This newsletter contains two main items. The first is a brief outline on this week Sabbath School Lesson titled "The Origin of Sin" (April 24-30). The outline is taken from the syllabus which I use to teach my class of DOCTRINES OF THE CHRISTIAN CHURCH I. The outline is on upper case letters because I project it on the screen with overhead transparencies. This outline is rather simple, yet it may provide some new concepts helpful especially to those of you who teach the lesson. You will find the outline at the end of this newsletter.
The second item is a Bible study on the endtime sign of worldwide evangelization given by Jesus in Matthew 24:14. This is an important sign which, however, is generally ignored because it does not provide a clear basis for sensational prognostications. Yet in the Olivet Discourse, the proclamation of the Gospel to "all nations" is the only sign which is clearly linked to the End: "And this gospel of the kingdom will be preached throughout the whole world, as a testimony to all nation; and THEN the end will come" (Matt 24:14; par. Mark 13:10).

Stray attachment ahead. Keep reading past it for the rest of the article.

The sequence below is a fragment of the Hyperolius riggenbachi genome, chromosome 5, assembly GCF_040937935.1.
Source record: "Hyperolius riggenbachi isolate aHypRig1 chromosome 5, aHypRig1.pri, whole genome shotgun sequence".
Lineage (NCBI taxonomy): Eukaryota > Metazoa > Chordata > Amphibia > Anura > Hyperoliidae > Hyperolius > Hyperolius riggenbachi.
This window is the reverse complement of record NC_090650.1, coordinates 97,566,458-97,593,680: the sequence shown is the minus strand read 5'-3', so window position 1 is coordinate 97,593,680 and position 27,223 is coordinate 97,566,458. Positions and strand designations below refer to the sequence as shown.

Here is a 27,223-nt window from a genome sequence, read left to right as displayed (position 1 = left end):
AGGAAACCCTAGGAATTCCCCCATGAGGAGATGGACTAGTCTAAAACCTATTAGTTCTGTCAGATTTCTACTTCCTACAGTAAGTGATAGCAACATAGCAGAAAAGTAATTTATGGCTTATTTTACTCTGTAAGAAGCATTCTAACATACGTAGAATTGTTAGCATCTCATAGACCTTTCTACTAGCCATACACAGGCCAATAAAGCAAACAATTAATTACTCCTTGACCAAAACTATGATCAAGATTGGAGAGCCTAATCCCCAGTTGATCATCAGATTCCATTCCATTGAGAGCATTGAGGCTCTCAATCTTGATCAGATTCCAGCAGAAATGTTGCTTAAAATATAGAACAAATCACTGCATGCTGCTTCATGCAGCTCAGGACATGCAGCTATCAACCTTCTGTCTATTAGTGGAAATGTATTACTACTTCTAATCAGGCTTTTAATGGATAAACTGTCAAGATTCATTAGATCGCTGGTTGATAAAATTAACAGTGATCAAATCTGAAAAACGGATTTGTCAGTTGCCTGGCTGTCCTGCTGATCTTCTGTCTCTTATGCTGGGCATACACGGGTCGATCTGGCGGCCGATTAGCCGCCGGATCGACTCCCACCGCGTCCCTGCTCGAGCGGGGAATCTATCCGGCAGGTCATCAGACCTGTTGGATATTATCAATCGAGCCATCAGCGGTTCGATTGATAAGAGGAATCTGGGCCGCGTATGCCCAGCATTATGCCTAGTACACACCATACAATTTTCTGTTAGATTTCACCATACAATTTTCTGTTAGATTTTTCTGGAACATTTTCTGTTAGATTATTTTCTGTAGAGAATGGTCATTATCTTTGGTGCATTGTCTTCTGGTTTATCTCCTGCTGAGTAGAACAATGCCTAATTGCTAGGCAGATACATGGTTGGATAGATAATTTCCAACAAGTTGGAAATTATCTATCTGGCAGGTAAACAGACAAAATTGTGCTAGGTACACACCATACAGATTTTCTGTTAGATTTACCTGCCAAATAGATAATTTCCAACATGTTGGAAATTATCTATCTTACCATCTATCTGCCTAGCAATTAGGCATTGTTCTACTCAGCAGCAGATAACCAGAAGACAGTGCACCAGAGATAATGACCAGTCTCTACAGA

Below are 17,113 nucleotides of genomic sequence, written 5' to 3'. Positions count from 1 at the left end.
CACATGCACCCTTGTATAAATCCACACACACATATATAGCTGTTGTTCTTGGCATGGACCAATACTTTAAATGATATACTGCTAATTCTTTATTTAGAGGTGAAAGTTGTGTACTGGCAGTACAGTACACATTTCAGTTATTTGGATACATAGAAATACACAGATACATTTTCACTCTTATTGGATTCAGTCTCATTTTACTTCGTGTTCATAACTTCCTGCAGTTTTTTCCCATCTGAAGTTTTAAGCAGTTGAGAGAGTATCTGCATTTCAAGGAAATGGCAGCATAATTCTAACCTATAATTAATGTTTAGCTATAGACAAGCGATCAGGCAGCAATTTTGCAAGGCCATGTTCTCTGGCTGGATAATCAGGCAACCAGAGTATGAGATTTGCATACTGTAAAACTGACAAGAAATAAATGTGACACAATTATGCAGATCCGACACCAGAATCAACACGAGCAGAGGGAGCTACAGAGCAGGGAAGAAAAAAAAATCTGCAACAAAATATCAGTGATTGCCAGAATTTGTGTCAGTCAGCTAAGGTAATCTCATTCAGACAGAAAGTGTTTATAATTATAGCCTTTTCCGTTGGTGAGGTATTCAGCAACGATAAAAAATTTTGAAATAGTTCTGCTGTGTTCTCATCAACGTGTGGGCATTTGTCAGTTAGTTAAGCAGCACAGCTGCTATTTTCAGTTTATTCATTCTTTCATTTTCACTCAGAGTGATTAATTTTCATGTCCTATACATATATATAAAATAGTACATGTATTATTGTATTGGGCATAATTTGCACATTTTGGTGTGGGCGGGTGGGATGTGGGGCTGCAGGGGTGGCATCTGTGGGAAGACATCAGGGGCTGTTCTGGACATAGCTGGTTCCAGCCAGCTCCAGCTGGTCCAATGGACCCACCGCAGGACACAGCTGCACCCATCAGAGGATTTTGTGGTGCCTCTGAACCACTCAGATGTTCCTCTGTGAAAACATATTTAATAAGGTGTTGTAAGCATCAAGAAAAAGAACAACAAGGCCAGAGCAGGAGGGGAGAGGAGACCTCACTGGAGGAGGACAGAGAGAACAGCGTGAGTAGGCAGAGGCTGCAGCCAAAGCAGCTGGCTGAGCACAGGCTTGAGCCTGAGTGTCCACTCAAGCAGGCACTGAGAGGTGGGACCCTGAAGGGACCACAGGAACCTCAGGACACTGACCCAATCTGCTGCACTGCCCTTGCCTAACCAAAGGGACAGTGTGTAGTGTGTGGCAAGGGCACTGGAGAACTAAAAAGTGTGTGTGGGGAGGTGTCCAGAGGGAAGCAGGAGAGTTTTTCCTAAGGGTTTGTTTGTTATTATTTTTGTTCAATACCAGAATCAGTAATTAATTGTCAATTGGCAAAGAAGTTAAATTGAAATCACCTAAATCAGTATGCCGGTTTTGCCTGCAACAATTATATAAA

It is noteworthy that with regard to the manifestation of antichrists and wars (Matt 24:4-6), it is said: "but the end is not yet" (v. 6). Similarly, with regard to the occurrence of conflicts among nations, famines, and earthquakes, it is said: "all this is but the beginning of the sufferings" (v. 8). But concerning the sign of worldwide Gospel proclamation, it is clearly stated: "and then the end will come" (Matt 24:14).2 What this means is that of all the given signs, the preaching of the Gospel throughout the world is the only sign connected temporally to the End.